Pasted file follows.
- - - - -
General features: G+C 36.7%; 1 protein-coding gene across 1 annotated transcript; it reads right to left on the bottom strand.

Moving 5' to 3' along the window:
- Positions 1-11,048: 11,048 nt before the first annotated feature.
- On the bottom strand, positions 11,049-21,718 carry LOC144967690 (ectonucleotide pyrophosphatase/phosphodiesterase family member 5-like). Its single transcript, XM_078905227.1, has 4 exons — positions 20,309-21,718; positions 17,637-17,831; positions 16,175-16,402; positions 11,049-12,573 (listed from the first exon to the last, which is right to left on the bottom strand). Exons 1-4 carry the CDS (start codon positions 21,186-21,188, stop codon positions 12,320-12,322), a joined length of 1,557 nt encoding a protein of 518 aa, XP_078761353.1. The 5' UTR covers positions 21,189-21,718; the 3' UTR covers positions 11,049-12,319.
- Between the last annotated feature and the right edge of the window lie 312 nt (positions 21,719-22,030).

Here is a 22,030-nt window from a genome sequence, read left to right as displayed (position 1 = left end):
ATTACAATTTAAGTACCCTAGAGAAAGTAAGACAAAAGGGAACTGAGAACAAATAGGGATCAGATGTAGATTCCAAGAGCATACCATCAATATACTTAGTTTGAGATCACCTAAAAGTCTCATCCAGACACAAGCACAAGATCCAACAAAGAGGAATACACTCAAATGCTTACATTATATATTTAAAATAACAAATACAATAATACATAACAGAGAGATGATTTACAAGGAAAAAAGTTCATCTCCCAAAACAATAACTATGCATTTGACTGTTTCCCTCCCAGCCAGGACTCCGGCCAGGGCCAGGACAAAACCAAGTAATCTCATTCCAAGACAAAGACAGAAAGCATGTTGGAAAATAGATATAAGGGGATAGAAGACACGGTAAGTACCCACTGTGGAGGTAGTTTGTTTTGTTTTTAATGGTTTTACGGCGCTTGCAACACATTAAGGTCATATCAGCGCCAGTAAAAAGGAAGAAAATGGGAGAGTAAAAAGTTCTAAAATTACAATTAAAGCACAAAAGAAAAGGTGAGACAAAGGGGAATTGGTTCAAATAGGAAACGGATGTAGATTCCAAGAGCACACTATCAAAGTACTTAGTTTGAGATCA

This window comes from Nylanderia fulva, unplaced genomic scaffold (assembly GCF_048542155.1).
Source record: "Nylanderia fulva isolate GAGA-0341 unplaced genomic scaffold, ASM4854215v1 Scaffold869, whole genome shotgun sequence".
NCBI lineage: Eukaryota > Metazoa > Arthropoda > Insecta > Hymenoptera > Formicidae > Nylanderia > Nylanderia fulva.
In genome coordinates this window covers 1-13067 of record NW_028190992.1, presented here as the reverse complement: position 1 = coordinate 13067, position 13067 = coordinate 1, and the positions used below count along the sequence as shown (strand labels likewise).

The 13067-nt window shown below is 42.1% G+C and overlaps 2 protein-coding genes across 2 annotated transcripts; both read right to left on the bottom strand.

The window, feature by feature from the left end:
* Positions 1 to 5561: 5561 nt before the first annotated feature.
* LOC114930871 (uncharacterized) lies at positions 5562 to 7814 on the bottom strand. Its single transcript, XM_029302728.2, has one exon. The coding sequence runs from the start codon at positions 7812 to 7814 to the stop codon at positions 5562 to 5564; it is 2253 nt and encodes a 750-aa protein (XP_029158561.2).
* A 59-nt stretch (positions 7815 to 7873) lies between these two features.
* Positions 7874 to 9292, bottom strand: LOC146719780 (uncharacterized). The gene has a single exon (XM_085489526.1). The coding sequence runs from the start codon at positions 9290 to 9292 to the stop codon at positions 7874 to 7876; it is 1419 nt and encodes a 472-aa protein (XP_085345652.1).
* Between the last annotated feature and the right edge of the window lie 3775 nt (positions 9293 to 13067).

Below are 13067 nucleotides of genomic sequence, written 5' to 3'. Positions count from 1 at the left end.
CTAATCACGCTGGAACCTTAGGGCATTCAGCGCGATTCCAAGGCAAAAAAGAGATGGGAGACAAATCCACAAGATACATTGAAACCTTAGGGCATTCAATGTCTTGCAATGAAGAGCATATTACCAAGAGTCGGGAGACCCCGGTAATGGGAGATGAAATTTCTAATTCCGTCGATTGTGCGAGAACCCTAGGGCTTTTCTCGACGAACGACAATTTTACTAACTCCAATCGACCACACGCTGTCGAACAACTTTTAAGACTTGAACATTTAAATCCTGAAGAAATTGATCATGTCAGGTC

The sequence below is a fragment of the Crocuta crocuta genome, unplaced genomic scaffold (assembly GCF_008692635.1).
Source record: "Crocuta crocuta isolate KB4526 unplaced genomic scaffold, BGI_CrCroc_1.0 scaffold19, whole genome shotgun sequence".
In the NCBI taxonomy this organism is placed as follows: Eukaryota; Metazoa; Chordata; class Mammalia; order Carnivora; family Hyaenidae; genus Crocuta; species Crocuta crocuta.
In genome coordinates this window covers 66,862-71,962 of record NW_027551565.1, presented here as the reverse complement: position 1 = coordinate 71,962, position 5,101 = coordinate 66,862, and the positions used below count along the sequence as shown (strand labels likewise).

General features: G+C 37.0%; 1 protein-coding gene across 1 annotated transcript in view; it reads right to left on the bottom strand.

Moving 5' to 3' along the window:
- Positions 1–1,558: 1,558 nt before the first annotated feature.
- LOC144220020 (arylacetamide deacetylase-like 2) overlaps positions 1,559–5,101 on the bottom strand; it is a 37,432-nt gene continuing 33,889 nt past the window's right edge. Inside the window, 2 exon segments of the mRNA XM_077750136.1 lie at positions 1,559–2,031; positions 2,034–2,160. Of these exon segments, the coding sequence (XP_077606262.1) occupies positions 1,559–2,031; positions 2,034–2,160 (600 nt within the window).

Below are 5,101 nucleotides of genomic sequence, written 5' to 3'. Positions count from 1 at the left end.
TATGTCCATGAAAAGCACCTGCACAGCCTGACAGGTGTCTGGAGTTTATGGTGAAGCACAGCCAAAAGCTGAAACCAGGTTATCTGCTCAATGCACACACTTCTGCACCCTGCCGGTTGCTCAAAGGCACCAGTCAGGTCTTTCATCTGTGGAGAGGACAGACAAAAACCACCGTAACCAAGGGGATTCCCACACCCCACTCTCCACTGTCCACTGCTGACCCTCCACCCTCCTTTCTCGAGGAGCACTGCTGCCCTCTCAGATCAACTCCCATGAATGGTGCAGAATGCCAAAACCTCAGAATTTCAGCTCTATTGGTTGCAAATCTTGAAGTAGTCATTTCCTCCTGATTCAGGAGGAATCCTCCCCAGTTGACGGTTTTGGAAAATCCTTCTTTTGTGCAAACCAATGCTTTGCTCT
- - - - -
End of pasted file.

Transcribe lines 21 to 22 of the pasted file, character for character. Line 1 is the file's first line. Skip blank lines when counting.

The sequence below is a fragment of the Crocuta crocuta genome, unplaced genomic scaffold (assembly GCF_008692635.1).
Source record: "Crocuta crocuta isolate KB4526 unplaced genomic scaffold, BGI_CrCroc_1.0 scaffold19, whole genome shotgun sequence".